One operational anomaly presented itself, that being a fraction of a second difference in the timing of the clicks emitted during startup of the two amps. One amp emits a “ClickClick,” while the second emits a, “Click, Click,” with a noticeable separation between them. These are the kinds of things that can drive an audiophile wild with speculation. The mind reels with possibilities, “Are the components internally really the same? Is there some sort of malfunction happening in the one unit, and if so, which one? Does this presage the demise of one amp?” Thankfully, over time I have learned to accept certain split-second dissimilarities between components to the point that if I cannot hear a sonic degradation or distinction I will let it go. Is that unwise in this instance? If the amp breaks in a year the answer is yes, but if it is still running perfectly in ten years the answer is no. Sonically I can’t tell the difference between them and probably, neither could you. So, I am shelving that observation indefinitely, assuming there is a fine variable in the timing of startup of such amps.
Some companies go to maniacal lengths to ensure everything the eye sees or the hand touches is perfectly pleasing. That is not a bad thing, but it does not ensure that the product will avoid being uninviting or even boring sonically. Here is an amp which is energetic, inviting and anything but boring. In defense of my purported foolishness to buy something so categorically uncertain, I have heard a lot of amps both in my room and at shows, yet the Innamorata is special, very enchanting sounding. At a price of $6K it has sound that amps at multiples – even up to five times – struggle to attain, resistor in dirt or not. It also is clearly superior to the Akasha in every respect sonically save one, the Akasha having a feather’s touch more definition.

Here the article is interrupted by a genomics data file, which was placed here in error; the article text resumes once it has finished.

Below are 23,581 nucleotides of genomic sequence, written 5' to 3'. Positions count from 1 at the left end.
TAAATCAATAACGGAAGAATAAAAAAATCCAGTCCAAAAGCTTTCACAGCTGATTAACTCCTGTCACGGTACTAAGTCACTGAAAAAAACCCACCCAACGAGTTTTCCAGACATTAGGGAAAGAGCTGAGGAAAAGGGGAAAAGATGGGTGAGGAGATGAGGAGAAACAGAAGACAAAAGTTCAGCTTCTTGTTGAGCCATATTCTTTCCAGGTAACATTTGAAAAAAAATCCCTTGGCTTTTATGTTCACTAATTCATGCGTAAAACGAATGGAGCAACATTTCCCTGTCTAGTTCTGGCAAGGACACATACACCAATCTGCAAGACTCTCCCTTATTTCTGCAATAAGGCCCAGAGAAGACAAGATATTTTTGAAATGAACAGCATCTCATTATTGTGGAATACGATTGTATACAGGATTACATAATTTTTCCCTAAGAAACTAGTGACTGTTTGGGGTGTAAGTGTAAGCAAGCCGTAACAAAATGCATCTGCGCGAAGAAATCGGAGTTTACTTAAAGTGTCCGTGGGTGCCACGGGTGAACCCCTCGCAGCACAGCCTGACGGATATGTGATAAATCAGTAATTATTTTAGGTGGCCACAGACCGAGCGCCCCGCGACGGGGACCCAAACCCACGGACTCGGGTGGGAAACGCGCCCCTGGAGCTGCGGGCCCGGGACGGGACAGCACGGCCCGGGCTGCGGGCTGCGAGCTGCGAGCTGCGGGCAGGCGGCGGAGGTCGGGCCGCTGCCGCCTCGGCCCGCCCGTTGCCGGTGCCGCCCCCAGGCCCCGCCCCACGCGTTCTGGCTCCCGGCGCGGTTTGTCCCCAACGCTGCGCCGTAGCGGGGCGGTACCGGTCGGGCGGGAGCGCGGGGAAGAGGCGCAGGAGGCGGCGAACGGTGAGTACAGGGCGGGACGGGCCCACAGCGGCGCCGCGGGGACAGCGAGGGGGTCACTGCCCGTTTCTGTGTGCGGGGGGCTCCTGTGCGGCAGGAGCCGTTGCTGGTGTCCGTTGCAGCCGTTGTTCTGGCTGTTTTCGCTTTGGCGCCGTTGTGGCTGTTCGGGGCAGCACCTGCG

In concluding this brief look at the innards of the amp, let me reinforce I am not a voodoo audio system kind of guy who chases down tweaks to the point of absurdity. I expect hard benefits sonically from proffered components and methods. I ended up with these amps for one reason; they have good enough parts and build quality at the price point while offering close to cost-no-object sound quality.
The “D Word”
When it comes to selection of components I have often said that I will not give up definition. However, when all other aspects of performance are surprisingly enhanced and the definition is only marginally diminished I usually will opt for the ‘everything else” choice. In this case, the Innamorata is superior in terms of everything else as compared to the Akasha. What do I mean precisely? The soundstage is widened, made more seamless, and filled with more palpable imagery. There is a more uniform portrayal of the L/C/R soundstage with both more distinction between the three sonic vectors and simultaneously more fluidity between them. Tonally, the Innamorata is even more convincing than the Akasha. It is tonally more “deep” in the way that one hue of color appears more rich or deep than another. The Akasha is not a flat, “washed out,” sounding amp, but compared to the Innamorata it might be perceived as being slightly so. Instruments are fatter sounding, strings thicker and more reverberant, skins of drums and reeds of woodwinds more tactile in nature.